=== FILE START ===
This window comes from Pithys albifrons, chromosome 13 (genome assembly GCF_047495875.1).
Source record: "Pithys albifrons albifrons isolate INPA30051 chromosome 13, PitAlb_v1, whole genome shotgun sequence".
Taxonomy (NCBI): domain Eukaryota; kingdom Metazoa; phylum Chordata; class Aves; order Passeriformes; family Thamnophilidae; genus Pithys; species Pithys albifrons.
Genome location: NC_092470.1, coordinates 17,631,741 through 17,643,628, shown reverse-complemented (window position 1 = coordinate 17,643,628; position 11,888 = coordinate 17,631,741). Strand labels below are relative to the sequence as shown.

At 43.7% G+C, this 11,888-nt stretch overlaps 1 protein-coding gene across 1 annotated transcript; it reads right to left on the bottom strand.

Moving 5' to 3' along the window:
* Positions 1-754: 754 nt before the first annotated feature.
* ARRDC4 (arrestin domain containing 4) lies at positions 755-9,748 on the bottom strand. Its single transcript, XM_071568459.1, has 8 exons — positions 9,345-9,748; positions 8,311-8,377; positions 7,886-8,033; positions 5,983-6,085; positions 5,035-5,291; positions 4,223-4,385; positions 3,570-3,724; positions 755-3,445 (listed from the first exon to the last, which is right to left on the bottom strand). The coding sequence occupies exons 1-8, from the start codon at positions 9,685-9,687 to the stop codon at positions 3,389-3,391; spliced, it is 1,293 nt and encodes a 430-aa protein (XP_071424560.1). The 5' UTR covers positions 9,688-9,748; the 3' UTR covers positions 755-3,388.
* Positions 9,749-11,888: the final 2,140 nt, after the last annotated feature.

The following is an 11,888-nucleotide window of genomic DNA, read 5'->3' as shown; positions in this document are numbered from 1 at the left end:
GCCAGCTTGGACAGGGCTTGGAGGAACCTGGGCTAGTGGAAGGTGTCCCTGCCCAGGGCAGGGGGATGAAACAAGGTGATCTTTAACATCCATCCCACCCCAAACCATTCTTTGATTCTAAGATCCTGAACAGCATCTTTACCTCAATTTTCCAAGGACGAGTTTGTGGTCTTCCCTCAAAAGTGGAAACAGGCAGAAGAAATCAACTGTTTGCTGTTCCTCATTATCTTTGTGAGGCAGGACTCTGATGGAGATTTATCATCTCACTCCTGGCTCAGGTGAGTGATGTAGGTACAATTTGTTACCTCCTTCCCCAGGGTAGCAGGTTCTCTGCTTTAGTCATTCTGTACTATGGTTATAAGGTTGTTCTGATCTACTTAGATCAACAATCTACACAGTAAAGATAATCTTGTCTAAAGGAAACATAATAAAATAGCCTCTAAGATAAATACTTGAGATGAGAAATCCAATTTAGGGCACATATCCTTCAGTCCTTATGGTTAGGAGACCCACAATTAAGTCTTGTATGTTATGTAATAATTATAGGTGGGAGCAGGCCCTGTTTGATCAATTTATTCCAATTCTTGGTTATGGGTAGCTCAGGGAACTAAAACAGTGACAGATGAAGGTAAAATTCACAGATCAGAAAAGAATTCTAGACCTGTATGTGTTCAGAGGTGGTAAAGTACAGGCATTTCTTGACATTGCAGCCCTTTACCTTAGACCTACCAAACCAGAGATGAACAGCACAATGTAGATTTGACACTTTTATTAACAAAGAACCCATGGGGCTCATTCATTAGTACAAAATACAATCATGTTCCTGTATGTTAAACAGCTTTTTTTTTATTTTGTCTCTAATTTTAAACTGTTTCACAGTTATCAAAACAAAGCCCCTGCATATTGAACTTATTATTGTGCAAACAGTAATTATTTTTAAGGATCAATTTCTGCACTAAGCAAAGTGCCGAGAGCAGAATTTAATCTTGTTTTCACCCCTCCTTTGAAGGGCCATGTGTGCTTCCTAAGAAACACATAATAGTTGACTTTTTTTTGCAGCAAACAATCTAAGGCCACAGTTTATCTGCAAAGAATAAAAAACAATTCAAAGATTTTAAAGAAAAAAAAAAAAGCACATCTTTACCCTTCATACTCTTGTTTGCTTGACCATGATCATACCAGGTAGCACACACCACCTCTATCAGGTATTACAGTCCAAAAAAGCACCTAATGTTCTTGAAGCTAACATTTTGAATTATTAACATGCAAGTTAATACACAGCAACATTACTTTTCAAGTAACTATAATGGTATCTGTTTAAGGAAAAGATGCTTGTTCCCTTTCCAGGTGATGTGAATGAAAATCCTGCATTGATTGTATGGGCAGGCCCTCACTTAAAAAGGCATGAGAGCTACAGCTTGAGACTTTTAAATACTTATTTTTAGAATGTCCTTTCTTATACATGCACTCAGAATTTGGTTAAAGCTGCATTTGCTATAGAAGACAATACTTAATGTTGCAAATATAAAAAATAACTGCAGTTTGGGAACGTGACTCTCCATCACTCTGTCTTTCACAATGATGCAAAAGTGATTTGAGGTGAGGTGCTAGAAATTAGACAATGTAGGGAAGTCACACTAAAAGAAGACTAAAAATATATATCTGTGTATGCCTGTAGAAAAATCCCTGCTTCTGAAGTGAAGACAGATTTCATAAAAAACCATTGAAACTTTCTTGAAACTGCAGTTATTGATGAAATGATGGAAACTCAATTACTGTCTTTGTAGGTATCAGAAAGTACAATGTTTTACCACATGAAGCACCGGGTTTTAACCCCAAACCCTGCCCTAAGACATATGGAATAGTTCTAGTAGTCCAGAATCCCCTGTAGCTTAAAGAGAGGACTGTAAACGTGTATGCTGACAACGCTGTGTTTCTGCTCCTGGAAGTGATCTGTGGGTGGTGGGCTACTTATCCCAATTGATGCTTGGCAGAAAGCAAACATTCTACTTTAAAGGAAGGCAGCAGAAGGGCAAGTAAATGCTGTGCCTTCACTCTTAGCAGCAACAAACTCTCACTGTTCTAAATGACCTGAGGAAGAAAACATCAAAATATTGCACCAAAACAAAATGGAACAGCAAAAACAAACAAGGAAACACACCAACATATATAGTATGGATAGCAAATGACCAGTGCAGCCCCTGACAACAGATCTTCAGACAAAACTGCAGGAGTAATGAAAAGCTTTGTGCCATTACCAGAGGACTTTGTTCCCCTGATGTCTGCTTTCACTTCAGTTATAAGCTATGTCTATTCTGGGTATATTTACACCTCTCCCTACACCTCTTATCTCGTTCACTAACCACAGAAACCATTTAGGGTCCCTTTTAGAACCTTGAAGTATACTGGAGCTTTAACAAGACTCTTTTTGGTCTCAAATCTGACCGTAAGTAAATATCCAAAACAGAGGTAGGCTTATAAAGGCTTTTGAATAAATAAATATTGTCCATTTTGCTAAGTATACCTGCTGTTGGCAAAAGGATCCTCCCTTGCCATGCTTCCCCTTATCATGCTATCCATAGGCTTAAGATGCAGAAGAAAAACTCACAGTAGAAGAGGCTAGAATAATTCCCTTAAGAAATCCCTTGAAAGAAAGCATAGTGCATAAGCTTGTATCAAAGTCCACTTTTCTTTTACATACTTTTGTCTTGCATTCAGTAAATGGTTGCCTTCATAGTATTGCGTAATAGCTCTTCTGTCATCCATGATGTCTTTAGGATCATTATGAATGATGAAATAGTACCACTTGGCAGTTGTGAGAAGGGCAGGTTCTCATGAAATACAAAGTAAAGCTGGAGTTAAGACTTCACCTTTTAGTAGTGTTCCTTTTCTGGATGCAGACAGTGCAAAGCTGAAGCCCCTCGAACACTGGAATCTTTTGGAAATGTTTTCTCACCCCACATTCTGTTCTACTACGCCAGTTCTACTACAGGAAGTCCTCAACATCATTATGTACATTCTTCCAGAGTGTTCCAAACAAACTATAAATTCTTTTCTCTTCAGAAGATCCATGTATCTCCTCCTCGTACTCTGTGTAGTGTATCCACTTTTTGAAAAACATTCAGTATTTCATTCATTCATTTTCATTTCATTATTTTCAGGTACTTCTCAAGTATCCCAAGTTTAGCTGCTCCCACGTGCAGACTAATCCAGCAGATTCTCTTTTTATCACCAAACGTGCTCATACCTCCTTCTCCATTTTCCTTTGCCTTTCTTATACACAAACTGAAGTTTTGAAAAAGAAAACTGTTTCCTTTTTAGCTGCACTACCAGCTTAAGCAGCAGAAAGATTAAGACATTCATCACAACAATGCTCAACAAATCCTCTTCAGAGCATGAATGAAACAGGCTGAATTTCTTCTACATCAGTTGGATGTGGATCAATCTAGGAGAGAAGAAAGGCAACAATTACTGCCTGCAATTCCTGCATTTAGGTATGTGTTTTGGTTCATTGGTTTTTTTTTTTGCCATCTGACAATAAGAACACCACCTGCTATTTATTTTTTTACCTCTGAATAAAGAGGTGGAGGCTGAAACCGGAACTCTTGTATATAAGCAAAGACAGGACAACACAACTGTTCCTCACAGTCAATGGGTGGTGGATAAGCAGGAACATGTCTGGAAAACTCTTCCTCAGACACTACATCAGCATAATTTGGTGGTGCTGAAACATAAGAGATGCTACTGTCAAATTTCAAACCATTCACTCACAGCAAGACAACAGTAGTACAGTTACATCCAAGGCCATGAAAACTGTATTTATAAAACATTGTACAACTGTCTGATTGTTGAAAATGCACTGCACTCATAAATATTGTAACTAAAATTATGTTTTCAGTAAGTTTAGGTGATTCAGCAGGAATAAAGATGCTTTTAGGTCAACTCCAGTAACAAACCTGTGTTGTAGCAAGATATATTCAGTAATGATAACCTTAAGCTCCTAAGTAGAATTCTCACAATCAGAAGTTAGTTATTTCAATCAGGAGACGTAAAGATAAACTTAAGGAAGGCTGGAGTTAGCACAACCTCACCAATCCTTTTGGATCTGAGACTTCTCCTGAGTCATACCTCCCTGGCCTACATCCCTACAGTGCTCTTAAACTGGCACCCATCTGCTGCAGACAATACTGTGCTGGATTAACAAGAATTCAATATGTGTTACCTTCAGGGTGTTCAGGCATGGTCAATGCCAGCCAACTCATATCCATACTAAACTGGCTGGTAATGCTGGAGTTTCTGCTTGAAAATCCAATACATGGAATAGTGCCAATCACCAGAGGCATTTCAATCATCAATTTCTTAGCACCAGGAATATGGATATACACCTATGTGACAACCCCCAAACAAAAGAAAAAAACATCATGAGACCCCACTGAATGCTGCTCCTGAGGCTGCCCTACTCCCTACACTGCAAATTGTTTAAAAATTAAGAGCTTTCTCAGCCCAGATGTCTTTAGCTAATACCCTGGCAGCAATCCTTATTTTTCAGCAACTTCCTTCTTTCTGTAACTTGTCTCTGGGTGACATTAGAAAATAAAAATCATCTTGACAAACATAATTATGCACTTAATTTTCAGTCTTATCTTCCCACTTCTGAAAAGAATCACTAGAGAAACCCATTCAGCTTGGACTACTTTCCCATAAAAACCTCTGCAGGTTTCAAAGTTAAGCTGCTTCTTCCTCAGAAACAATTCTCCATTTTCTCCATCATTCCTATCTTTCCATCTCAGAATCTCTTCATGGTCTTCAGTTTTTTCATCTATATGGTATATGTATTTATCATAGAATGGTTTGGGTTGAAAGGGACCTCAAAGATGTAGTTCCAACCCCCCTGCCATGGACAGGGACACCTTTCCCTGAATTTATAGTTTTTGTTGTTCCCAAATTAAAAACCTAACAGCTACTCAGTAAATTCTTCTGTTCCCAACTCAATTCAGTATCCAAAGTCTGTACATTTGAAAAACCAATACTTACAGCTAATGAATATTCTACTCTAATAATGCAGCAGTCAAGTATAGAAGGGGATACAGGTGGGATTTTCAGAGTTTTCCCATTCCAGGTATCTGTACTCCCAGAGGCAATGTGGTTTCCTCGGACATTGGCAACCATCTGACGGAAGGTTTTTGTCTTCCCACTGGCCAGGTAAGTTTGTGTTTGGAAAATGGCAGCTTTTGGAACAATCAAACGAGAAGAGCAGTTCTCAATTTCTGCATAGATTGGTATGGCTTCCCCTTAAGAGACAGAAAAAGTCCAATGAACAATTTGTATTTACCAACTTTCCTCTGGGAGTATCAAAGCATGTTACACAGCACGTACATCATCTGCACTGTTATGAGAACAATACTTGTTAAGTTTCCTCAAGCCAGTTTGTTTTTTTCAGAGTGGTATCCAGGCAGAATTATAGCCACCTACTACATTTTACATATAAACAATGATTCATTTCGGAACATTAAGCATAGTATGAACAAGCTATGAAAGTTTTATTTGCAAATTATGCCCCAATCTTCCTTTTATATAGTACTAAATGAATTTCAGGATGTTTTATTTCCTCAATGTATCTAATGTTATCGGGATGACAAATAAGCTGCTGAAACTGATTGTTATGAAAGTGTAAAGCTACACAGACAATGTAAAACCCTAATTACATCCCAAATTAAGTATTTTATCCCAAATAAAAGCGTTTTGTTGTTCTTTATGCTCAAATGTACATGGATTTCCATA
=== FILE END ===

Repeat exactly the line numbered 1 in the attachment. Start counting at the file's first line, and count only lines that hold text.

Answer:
This window comes from Pithys albifrons, chromosome 13 (genome assembly GCF_047495875.1).